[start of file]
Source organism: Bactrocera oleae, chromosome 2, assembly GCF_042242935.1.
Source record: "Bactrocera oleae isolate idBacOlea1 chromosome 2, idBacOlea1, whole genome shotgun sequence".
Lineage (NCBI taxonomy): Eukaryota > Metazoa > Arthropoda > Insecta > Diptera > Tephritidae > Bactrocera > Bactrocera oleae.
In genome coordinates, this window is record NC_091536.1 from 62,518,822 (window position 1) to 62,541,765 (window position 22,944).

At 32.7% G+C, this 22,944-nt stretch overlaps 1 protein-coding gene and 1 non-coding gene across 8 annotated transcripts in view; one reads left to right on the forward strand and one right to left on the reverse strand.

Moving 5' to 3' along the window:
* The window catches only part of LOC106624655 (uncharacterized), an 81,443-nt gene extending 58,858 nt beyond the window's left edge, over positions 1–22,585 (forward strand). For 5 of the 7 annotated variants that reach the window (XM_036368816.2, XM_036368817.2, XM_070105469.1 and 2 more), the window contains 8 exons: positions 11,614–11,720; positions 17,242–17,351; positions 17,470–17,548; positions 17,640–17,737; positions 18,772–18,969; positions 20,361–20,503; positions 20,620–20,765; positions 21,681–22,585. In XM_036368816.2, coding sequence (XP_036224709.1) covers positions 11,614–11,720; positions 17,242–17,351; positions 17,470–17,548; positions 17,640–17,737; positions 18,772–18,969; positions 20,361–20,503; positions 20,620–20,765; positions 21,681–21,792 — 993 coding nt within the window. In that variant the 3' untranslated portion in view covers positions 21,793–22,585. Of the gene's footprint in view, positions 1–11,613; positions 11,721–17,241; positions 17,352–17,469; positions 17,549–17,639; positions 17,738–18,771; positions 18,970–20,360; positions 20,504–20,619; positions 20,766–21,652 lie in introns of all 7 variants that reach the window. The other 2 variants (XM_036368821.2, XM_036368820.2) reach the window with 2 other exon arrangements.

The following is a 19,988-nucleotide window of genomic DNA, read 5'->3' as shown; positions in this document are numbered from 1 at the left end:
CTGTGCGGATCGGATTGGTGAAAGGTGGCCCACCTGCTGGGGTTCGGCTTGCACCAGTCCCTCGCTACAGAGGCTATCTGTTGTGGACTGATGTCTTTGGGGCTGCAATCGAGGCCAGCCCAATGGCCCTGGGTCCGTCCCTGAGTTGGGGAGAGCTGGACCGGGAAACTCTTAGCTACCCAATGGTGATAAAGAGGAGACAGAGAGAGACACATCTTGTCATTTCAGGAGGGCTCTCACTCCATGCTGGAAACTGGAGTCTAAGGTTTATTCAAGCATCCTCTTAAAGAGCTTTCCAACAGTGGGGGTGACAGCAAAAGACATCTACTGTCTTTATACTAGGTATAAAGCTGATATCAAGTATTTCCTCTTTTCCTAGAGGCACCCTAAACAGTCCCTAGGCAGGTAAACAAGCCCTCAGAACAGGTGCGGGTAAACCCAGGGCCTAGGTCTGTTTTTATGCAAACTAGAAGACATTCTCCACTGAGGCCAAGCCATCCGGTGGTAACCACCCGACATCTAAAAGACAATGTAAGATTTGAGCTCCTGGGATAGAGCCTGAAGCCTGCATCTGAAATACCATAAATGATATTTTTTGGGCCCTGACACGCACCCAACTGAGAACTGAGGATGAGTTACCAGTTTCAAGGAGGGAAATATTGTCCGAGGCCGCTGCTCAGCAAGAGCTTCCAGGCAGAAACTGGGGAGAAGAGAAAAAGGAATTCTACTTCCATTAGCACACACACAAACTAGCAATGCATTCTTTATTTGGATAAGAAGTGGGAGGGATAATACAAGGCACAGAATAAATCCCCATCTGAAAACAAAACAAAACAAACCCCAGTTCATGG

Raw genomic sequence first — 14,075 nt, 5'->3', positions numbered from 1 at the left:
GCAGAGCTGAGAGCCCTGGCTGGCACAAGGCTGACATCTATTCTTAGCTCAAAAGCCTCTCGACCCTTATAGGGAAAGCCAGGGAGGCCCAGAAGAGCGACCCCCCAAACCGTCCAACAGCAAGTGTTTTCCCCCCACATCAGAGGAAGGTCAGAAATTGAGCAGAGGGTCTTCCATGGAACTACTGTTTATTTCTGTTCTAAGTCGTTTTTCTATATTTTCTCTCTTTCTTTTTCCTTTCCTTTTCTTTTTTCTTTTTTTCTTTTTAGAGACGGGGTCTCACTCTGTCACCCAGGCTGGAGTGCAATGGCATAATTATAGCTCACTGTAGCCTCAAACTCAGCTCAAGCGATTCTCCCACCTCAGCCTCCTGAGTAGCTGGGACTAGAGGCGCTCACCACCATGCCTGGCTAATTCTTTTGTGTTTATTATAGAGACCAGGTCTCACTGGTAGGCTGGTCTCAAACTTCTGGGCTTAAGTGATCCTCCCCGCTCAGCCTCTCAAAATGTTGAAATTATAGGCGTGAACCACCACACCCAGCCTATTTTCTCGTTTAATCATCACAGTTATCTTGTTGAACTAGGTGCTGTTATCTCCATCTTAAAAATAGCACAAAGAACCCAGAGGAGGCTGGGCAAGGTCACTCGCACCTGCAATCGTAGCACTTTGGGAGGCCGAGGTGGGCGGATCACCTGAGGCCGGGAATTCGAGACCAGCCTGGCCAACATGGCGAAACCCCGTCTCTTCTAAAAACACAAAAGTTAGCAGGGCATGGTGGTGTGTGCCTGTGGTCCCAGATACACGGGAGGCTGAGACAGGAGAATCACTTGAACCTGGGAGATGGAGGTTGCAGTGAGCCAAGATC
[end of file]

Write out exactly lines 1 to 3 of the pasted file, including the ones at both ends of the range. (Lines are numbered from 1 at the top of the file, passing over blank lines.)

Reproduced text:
Source organism: Bactrocera oleae, chromosome 2, assembly GCF_042242935.1.
Source record: "Bactrocera oleae isolate idBacOlea1 chromosome 2, idBacOlea1, whole genome shotgun sequence".
Lineage (NCBI taxonomy): Eukaryota > Metazoa > Arthropoda > Insecta > Diptera > Tephritidae > Bactrocera > Bactrocera oleae.